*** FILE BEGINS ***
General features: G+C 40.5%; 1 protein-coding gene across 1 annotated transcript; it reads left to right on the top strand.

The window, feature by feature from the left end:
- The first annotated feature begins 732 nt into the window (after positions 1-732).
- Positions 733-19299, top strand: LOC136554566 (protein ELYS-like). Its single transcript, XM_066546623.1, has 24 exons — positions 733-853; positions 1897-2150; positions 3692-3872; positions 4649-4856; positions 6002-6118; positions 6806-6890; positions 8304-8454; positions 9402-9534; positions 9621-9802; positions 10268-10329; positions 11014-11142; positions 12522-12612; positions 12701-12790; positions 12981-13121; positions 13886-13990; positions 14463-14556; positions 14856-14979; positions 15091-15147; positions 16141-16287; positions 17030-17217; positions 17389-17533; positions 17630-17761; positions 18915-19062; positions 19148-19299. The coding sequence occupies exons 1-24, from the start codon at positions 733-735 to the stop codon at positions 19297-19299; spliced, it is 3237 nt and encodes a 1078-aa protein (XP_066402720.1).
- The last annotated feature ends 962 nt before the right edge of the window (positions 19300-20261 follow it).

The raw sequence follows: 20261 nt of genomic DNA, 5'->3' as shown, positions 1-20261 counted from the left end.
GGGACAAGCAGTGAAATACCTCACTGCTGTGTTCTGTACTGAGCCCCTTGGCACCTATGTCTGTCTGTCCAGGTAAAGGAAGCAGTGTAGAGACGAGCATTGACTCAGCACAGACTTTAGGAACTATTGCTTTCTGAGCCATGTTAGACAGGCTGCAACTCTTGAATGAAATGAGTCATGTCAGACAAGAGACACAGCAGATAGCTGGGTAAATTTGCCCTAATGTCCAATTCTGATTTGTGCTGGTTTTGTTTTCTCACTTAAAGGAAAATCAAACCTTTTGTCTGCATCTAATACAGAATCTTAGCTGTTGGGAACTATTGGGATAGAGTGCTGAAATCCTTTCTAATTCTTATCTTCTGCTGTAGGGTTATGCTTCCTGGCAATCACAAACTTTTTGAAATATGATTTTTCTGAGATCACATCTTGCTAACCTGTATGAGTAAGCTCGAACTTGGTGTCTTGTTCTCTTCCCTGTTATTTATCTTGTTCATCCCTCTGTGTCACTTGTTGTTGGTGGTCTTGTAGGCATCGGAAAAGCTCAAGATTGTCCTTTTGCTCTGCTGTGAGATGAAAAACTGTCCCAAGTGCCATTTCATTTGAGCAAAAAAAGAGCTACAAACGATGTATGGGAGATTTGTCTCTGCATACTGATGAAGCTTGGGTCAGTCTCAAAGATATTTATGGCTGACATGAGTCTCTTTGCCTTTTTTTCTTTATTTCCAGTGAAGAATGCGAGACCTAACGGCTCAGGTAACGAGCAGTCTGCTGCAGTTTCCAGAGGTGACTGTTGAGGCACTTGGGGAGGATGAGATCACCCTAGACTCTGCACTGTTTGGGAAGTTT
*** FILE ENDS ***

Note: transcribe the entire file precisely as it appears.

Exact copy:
General features: G+C 40.5%; 1 protein-coding gene across 1 annotated transcript; it reads left to right on the top strand.

The window, feature by feature from the left end:
- The first annotated feature begins 732 nt into the window (after positions 1-732).
- Positions 733-19299, top strand: LOC136554566 (protein ELYS-like). Its single transcript, XM_066546623.1, has 24 exons — positions 733-853; positions 1897-2150; positions 3692-3872; positions 4649-4856; positions 6002-6118; positions 6806-6890; positions 8304-8454; positions 9402-9534; positions 9621-9802; positions 10268-10329; positions 11014-11142; positions 12522-12612; positions 12701-12790; positions 12981-13121; positions 13886-13990; positions 14463-14556; positions 14856-14979; positions 15091-15147; positions 16141-16287; positions 17030-17217; positions 17389-17533; positions 17630-17761; positions 18915-19062; positions 19148-19299. The coding sequence occupies exons 1-24, from the start codon at positions 733-735 to the stop codon at positions 19297-19299; spliced, it is 3237 nt and encodes a 1078-aa protein (XP_066402720.1).
- The last annotated feature ends 962 nt before the right edge of the window (positions 19300-20261 follow it).

The raw sequence follows: 20261 nt of genomic DNA, 5'->3' as shown, positions 1-20261 counted from the left end.
GGGACAAGCAGTGAAATACCTCACTGCTGTGTTCTGTACTGAGCCCCTTGGCACCTATGTCTGTCTGTCCAGGTAAAGGAAGCAGTGTAGAGACGAGCATTGACTCAGCACAGACTTTAGGAACTATTGCTTTCTGAGCCATGTTAGACAGGCTGCAACTCTTGAATGAAATGAGTCATGTCAGACAAGAGACACAGCAGATAGCTGGGTAAATTTGCCCTAATGTCCAATTCTGATTTGTGCTGGTTTTGTTTTCTCACTTAAAGGAAAATCAAACCTTTTGTCTGCATCTAATACAGAATCTTAGCTGTTGGGAACTATTGGGATAGAGTGCTGAAATCCTTTCTAATTCTTATCTTCTGCTGTAGGGTTATGCTTCCTGGCAATCACAAACTTTTTGAAATATGATTTTTCTGAGATCACATCTTGCTAACCTGTATGAGTAAGCTCGAACTTGGTGTCTTGTTCTCTTCCCTGTTATTTATCTTGTTCATCCCTCTGTGTCACTTGTTGTTGGTGGTCTTGTAGGCATCGGAAAAGCTCAAGATTGTCCTTTTGCTCTGCTGTGAGATGAAAAACTGTCCCAAGTGCCATTTCATTTGAGCAAAAAAAGAGCTACAAACGATGTATGGGAGATTTGTCTCTGCATACTGATGAAGCTTGGGTCAGTCTCAAAGATATTTATGGCTGACATGAGTCTCTTTGCCTTTTTTTCTTTATTTCCAGTGAAGAATGCGAGACCTAACGGCTCAGGTAACGAGCAGTCTGCTGCAGTTTCCAGAGGTGACTGTTGAGGCACTTGGGGAGGATGAGATCACCCTAGACTCTGCACTGTTTGGGAAGTTT